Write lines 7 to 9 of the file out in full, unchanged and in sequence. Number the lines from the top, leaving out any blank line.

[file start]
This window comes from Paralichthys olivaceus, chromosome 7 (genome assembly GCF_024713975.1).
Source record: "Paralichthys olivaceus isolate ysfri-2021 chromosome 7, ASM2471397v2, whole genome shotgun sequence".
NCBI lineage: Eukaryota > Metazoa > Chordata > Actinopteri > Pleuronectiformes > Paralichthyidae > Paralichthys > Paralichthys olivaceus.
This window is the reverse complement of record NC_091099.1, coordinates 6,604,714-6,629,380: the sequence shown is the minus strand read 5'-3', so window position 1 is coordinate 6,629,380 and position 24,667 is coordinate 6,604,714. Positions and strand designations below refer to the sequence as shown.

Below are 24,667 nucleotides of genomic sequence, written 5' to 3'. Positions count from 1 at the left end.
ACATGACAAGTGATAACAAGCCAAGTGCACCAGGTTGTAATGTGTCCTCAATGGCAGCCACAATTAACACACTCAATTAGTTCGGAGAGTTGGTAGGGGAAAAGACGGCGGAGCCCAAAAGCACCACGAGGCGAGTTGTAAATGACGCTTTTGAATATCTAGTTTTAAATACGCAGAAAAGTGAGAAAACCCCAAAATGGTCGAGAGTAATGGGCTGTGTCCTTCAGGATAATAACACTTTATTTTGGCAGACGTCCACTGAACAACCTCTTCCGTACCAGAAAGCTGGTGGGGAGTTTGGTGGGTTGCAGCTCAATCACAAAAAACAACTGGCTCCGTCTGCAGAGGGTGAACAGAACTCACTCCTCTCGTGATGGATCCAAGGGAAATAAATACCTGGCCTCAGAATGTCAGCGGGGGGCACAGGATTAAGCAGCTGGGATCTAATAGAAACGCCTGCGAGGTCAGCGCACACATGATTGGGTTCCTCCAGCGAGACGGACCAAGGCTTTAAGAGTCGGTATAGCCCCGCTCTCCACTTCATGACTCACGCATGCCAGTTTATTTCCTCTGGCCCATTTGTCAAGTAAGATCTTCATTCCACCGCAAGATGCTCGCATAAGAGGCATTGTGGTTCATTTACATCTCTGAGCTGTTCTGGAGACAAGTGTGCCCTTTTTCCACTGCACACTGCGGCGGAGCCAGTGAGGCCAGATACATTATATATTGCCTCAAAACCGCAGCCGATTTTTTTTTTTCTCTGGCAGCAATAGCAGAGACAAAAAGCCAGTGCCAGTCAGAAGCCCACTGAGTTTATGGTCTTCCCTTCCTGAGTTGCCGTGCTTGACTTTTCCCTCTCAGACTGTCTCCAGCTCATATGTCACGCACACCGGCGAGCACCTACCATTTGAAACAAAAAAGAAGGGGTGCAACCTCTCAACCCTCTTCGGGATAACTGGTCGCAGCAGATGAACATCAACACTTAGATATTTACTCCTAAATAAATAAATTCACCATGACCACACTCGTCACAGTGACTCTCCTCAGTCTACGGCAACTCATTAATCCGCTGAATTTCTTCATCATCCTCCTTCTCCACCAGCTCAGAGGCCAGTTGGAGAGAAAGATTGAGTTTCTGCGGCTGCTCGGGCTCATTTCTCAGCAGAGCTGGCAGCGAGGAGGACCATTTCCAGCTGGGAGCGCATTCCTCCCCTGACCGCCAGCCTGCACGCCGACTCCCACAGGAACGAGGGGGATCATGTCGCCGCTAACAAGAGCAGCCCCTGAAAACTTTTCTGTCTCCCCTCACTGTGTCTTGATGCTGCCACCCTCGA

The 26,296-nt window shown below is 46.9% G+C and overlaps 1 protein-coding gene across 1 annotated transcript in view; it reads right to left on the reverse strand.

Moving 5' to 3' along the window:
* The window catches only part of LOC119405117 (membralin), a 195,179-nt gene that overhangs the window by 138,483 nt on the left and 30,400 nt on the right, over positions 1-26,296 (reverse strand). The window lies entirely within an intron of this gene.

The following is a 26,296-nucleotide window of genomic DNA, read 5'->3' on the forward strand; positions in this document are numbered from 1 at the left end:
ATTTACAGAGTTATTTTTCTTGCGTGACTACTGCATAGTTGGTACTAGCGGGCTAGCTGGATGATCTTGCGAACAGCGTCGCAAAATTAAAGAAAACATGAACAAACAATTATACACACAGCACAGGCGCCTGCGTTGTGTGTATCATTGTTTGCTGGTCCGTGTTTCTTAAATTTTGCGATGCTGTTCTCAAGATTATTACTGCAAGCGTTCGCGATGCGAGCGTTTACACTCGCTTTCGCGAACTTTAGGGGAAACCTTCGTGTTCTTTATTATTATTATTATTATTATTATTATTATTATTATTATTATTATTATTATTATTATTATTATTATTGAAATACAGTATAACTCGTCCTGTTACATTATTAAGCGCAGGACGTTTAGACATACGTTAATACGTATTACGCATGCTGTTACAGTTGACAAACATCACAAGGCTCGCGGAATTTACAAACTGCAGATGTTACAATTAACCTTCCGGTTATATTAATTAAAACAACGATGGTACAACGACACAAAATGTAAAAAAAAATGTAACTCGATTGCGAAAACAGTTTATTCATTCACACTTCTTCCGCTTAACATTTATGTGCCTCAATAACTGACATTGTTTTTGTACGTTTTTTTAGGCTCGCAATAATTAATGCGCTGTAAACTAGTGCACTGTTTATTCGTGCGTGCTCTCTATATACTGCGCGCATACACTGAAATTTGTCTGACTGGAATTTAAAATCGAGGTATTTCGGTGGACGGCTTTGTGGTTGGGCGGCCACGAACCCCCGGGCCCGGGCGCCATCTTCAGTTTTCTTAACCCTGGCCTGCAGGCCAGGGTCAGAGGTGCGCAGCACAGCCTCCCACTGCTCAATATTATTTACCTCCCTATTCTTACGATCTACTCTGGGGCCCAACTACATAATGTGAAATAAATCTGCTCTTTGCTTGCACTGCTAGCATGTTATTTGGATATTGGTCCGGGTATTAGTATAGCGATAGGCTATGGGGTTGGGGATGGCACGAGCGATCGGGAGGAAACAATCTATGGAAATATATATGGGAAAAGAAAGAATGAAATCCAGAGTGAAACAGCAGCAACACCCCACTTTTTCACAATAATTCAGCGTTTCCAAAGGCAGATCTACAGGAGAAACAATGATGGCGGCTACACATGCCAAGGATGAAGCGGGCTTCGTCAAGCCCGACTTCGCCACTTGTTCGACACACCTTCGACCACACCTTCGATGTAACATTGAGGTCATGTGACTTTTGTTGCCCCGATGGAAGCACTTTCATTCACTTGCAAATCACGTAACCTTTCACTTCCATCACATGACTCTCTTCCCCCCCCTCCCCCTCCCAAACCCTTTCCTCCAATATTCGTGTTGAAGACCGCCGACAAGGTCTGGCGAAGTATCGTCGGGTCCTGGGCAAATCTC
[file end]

The 26,296-nt window shown below is 46.9% G+C and overlaps 1 protein-coding gene across 1 annotated transcript in view; it reads right to left on the reverse strand.

Moving 5' to 3' along the window:
* The window catches only part of LOC119405117 (membralin), a 195,179-nt gene that overhangs the window by 138,483 nt on the left and 30,400 nt on the right, over positions 1-26,296 (reverse strand). The window lies entirely within an intron of this gene.